A RADIO officer who helped Merchant Navy ships outsmart German U-boats in the Second World War has paid a visit to the college where he was trained in Morse code 75 years ago.
Bill Waugh, 93, hoped to get a job with British Telecom when he graduated in telecommunications in 1939, but his skills were required at sea and he went on to receive medals for his part in the Atlantic Convoys.
Mr Waugh travelled from his home in Whitley Bay, Tyne and Wear, to James Watt College in Greenock, Inverclyde, to see his old school building before it closes for refurbishment in the new year.
He was joined by almost 20 others from the Radio Officers’ Association (ROA) who studied at the college, most of them in the 1950s and 60s.
Father-of-two Mr Waugh said: “It’s really lovely being back, it’s a thrill for me to be here. After 75 years it has changed, the rooms have been divided and that sort of thing, but the atmosphere is still here.
“During my time with the convoys I served across the Atlantic a number of times. The trouble was that although you had all the radio communications on board the ship, you weren’t allowed to use them.
“It was a question of listening for any distress messages, to any messages sent by the Admiralty to the ship, always in code because the Germans were listening in, of course.
“You couldn’t make radio transmissions because the U-Boats were there just waiting for you.”
Mr Waugh said he was reprimanded after sleeping through one of his first overnight watch shifts.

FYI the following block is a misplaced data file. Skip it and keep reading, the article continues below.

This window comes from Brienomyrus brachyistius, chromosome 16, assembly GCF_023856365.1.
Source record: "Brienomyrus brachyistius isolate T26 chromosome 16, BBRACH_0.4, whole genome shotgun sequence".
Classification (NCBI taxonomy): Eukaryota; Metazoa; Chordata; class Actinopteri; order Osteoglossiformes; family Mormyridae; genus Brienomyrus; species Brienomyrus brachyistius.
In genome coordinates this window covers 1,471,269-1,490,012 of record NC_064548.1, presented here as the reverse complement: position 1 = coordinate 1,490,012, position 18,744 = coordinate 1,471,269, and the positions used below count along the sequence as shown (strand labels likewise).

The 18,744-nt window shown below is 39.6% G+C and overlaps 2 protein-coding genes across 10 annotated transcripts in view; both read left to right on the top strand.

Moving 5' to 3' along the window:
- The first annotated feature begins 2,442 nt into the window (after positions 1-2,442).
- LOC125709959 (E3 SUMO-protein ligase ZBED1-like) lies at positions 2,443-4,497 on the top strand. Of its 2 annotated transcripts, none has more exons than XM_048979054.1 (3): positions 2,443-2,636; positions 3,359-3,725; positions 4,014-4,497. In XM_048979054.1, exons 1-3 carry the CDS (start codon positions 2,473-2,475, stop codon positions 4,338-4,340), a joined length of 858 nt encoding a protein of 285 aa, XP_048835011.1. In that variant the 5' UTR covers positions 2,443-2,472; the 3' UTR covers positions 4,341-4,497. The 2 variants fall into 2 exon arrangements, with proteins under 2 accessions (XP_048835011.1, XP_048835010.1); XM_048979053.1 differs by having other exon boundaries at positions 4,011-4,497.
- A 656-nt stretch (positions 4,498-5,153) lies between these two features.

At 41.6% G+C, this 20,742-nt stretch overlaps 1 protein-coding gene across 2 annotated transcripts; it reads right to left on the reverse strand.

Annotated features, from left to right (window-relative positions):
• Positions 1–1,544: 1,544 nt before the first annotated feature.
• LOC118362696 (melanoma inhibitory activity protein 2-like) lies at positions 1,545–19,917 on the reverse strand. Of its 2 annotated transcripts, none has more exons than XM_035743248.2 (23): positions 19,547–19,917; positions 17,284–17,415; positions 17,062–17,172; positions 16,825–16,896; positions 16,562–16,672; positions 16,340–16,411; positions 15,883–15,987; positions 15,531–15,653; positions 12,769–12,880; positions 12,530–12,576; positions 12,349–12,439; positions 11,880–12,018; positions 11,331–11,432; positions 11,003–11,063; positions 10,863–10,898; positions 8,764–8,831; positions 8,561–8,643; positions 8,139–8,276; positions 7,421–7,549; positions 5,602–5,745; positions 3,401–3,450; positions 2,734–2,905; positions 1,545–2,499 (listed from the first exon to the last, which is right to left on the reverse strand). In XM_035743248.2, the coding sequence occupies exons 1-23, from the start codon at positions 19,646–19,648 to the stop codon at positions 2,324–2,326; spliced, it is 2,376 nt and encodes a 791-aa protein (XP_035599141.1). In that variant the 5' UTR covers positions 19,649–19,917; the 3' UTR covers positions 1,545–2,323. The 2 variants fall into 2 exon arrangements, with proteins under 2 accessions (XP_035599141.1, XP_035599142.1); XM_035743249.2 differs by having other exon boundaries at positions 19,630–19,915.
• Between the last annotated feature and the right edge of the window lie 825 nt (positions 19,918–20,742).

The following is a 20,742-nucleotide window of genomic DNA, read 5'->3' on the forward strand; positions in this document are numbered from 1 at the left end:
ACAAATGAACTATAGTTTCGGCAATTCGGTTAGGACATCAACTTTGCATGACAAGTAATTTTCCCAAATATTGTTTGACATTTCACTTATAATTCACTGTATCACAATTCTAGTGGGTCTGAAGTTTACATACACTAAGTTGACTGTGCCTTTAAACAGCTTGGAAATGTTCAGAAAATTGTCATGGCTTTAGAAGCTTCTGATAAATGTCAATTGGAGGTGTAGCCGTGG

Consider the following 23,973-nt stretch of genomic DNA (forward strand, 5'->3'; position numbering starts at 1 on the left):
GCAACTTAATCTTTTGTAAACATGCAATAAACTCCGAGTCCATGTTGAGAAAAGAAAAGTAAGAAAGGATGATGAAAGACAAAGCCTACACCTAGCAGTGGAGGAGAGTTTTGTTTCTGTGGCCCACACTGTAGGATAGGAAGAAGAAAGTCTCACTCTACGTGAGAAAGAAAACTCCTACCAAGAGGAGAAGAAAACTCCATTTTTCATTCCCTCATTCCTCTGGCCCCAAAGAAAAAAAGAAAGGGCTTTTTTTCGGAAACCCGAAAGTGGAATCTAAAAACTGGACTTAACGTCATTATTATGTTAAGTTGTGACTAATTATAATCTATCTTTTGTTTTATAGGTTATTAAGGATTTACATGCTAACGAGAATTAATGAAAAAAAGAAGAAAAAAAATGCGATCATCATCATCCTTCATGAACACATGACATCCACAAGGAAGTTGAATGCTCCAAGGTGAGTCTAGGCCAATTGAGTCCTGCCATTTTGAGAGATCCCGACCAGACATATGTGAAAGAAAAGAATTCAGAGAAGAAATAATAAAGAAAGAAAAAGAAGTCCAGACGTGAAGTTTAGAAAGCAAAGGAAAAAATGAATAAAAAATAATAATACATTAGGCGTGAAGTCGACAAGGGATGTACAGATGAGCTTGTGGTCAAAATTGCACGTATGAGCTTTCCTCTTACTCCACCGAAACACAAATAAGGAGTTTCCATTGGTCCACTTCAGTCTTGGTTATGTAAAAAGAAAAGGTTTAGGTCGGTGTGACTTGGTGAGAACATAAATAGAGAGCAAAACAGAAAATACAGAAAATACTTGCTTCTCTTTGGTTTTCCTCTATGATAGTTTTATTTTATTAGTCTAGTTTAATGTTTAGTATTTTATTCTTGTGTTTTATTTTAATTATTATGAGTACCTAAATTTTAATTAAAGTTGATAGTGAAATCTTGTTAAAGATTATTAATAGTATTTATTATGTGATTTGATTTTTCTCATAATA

He said: “I wasn’t used to it. I was brought up on a croft and I was used to going to bed at 9 o’clock at night and getting up at 6. They let me off, it was my first trip at sea.”
The veteran, originally from Inverness, decided to enrol at what was then the James Watt Memorial Engineering and Navigational School when his parents could not afford the £100 deposit required to study accountancy.
He received his certificate the year the Second World War broke out and his career was put on hold as he served with the Merchant Navy until 1946.
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Merchant ships were responsible for transporting vital supplies to British troops and their allies during the war.
A ship’s radio room was often the first target during shelling and around 10% of the 30,000 casualties suffered by the Merchant Navy were radio officers and masters.
Though he was never sunk, Mr Waugh said he experienced a bombing and lost many friends in the conflict.
He said: “The worst time I had was on the east coast of England. I served 12 months on a coastal vessel and to me that was more horrendous that anything else because you were subject to aircraft attacks, and mines of course.
“To me that was more horrendous than crossing the Atlantic because the chances of U-Boats finding you were small.
“But on the east coast they weren’t. Every night when you travelled, you knew it.”
The school opened in Greenock on June 1, 1908 and was one of four colleges offering courses in marine radio in Scotland.
Students were trained in Morse code transmission which ships relied on to communicate before the advent of satellite communications.
Previously no ship was allowed at sea without a radio officer but the role was officially made redundant in 2000.
James Watt College is currently used by Inverclyde Council’s education department but will close for refurbishment in January.
The ROA was formed in 1995 and its members hold regular reunions to share memories of their time as radio officers.
Chairman Tony Selman, 69, from Kent, said: “When we found out what was happening at the James Watt College we decided we’d have our first college-specific reunion.
“It has been wonderful to walk round and see the facilities after so many years. We met last night at a local hotel and there were occasions where people came up and said to another ‘I haven’t seen you in 40 years’.
“It’s exactly what our association is all about and we’re very grateful to Inverclyde Council.”
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